The provocative one-hander Womb Of Fire by The Mothertongue Project recently had a three-week run at Cape Town’s Baxter Theatre. The play won prizes at the Stellenbosch Woordfees for Best Actor (Rehane Abrahams), Best Director (Sara Matchett) and Best Play (Womb Of Fire).
The Mothertongue Project started when Abrahams and Matchett came together over a cup of chai in a Mumbai kitchen in 1999. Actress/writer Rehane Abrahams persuaded Dr. Sara Matchett to direct a piece she was writing. She described the work as seminal and that it would mark a transition into a new way of being for her.
Back in South Africa a few years later and after a rewarding run of What The Water Gave Me in Cape Town, they were faced with a choice: to either continue and grow their organization, which had been established for funding purposes or abandon it and carry on with their individual lives. “Rehane and I chose the former.”
“The need for a women’s arts collective–one that focused on women creating and performing theatre inspired by women’s personal stories–became apparent in terms of the role it would play in redressing gender imbalances historically prevalent in South African theatre.”
“The necessity to challenge the silencing and marginalization of women’s voices in theatre was evident. The Mothertongue Project was officially formed in 2000.”
In 2010, while visiting her parents in Cape Town, Abrahams ended up staying longer than intended and with her mother (Cass Abrahams) grieving the death of her own mother developed an interest in her maternal ancestry – her grandmother’s grandmother.
“My mother writes in her most recent book, how her mother finally admitted Khoekhoen (or “Hotnot” as she said) ancestry as she was in the process of dying. It moved my mother and she herself expressed a strong desire to connect with her Kat Rivier ancestors and retrieve a long denied and erased Khoekhoen connection.”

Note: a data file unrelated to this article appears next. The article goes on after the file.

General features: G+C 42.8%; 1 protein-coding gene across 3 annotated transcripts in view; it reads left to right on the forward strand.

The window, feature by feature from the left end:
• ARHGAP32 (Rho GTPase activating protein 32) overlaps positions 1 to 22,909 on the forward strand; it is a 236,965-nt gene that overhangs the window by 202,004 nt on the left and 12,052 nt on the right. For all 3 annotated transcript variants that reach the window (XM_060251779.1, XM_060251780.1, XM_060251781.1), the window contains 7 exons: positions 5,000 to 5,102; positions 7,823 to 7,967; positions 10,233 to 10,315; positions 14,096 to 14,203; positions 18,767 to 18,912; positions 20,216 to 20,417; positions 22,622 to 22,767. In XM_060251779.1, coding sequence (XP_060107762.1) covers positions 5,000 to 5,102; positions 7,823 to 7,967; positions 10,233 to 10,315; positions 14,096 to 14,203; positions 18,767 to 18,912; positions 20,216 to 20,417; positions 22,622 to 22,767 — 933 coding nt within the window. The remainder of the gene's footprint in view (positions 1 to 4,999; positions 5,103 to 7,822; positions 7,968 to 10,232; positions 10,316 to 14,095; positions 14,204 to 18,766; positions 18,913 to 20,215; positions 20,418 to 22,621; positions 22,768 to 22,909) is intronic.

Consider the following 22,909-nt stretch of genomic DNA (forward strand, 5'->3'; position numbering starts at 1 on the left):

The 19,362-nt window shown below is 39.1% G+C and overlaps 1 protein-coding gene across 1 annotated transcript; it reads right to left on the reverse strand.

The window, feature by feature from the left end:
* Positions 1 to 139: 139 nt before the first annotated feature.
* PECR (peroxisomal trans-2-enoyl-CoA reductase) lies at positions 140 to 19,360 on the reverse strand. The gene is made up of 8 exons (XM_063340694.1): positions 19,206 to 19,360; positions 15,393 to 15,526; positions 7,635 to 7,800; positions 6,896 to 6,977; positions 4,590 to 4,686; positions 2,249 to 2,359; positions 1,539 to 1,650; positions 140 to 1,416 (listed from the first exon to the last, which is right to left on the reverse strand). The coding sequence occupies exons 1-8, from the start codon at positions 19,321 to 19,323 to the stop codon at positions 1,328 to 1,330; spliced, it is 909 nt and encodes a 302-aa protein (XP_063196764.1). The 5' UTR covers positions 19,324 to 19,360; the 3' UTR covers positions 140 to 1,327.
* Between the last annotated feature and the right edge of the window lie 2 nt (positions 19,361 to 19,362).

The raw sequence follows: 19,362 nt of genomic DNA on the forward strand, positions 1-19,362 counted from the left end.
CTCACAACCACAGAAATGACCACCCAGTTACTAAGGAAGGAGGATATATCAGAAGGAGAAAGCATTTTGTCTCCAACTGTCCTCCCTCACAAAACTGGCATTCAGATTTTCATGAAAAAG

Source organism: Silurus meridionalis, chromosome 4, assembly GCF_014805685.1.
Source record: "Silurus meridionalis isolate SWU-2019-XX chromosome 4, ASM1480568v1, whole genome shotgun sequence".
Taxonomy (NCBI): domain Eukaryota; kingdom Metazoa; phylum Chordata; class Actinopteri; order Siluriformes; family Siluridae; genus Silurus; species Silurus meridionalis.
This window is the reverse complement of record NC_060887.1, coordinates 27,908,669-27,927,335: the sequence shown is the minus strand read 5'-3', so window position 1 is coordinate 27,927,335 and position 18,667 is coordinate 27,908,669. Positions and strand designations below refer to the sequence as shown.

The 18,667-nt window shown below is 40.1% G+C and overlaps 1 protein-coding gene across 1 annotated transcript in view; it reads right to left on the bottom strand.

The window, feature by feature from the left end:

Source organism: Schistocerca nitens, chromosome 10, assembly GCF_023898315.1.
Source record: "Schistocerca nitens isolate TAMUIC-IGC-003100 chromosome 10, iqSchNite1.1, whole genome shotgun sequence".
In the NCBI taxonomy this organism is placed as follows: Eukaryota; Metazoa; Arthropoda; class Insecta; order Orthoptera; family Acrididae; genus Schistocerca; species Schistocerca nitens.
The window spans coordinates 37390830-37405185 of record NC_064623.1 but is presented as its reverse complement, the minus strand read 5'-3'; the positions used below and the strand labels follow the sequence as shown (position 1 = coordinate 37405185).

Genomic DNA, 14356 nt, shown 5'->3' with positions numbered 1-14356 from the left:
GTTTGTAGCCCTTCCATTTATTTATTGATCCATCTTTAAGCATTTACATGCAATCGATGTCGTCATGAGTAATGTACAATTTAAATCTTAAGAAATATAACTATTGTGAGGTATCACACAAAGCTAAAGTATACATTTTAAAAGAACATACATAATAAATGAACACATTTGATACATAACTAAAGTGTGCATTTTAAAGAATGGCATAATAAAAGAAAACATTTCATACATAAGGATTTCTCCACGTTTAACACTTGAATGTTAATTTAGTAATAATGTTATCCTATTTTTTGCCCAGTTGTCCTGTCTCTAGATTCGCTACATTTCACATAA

Abrahams was hospitalized at the time and with a lot of time on her hands, she began writing and dreaming.
“The time in hospital delirious with pain medication gave me some of the text used in Womb Of Fire–a corn kernel if you will of the text–that had to do with blood, and the stories carried by mitochondrial DNA which is passed from daughter to daughter.”
“Of course, I told Sara about this and we talked about making a play that would pull me closer to the earth where I was born, through my motherline in a sense. In a way, I was growing tired of drifting untethered from the South African soil.”
Matchett tells of yet another connection in the multi-layered play.
“I had the fortunate opportunity of spending a week at Kalakshetra Manipur in October 2012, as part of a Ph.D. research visit to India. My experience was a deeply transformative one on many levels.”
Kalakshetra Manipur is a theatre company founded by Heisnam Kanhailal, the husband of Ima Sabitri, who started as a child star of Manipuri Opera theatre in the 50s, but later joined her husband and devoted herself to experimental theatre best described as “a fusion of instinctive physical movements with a hard-hitting political aesthetic.”
“The experience of living in residence with the couple and the company of young actors, afforded me the opportunity to engage with them beyond the theatre practice. I felt that the sense of community that they inculcate, deeply informs the work that they make. I was particularly struck by Ima’s sense of playfulness coupled with deep wisdom.
She and Abrahams later saw more work by the company together and the issues raised in their piece had profound resonances with women’s experiences in Southern Africa.